The murine alveolar bone tissue sections were processed up to the step of antigen retrieval described above and then incubated with 3% hydrogen peroxide at 37 °C for 20 min. The samples blocked with BSA were then incubated with primary antibodies and subsequent HRP-conjugated secondary antibodies following the same procedures mentioned earlier. Subsequently, the tissue sections were stained with diaminobenzidine and hematoxylin (Solarbio, China), then visualized by a BX51 fluorescence microscope. Densitometric quantification of staining positive cells was conducted by using ImageJ (National Institutes of Health, USA). All primary and secondary antibodies used for immunohistochemical staining in this study are listed in Table 1.
Measurement of lactic acid production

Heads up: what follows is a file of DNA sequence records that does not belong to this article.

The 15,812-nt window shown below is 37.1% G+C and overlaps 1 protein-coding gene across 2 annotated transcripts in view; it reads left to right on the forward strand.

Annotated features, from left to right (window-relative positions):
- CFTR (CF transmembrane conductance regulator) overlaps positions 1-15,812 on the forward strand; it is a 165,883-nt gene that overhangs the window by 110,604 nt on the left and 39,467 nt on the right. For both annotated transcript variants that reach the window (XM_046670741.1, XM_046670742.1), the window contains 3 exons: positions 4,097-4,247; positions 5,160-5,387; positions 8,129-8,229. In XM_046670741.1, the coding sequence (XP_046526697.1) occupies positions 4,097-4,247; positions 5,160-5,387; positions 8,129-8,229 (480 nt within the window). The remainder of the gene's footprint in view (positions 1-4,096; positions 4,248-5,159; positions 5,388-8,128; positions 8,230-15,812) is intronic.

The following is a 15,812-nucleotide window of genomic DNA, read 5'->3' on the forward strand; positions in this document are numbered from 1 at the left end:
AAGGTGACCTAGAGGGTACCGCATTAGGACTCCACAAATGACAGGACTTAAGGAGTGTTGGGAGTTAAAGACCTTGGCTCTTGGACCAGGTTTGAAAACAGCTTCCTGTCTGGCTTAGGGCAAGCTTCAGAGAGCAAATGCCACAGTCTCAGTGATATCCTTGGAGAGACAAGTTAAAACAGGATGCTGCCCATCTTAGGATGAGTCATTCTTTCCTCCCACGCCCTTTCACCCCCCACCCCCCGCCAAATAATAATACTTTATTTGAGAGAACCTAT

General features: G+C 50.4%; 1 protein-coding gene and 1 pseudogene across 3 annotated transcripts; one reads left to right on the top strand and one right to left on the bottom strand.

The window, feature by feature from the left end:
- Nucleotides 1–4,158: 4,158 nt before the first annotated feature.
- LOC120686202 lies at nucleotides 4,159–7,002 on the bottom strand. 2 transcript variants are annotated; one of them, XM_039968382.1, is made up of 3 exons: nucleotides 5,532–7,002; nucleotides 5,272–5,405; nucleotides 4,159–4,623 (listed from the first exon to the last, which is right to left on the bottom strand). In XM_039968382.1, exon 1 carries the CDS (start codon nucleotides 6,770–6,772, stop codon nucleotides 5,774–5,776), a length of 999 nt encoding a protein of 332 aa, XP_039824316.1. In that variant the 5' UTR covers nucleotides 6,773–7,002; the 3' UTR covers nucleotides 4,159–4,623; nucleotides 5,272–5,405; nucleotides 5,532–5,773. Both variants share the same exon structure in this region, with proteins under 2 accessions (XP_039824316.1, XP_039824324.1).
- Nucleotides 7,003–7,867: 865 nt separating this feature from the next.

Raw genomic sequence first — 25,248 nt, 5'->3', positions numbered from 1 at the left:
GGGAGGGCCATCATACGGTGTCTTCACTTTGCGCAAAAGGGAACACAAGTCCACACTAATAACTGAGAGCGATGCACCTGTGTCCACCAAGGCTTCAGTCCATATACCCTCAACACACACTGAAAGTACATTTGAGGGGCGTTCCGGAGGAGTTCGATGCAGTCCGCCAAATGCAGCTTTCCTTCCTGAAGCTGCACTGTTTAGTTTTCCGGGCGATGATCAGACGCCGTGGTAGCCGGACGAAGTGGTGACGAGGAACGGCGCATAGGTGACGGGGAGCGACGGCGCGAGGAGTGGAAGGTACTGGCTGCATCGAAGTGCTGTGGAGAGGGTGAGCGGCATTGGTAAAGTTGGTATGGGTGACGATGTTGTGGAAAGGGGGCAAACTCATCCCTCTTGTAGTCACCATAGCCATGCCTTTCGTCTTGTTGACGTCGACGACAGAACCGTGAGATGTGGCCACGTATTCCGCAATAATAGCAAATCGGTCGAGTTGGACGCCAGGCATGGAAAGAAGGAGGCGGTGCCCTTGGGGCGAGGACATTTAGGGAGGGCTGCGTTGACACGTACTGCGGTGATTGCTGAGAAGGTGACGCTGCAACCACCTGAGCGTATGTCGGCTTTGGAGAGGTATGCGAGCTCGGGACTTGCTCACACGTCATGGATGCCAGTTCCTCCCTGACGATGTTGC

Production of lactic acid in the PDLSCs was measured with the Lactic Acid Assay Kit (Nanjing Jiancheng Bioengineering, China) following the manufacturer’s protocol. Briefly, 0.02 mL of the culture supernatant was incubated with 1 mL of the enzyme working solution and 0.2 mL of the chromogenic solution at 37 °C for 10 min, followed by adding 2 mL of the Stop solution. Lactic acid concentrations were detected at 530 nm on a SPECTROstar Nano Microplate Reader (BMG Labtech, Germany).
Detection of reactive oxygen species
Total ROS in the PDLSCs was measured with the Reactive Oxygen Species (ROS) Colorimetric Assay Kit (Elabscience, China) following the manufacturer’s protocol. Briefly, the PDLSCs were incubated with the buffer solution containing 10 mM 2’,7’-dichlorofluorescein diacetate (DCFH-DA) at 37 °C for 30 min, washed with the buffer solution and then examined by both visual observations, under an IX73 inverted microscope, and flow cytometry analysis.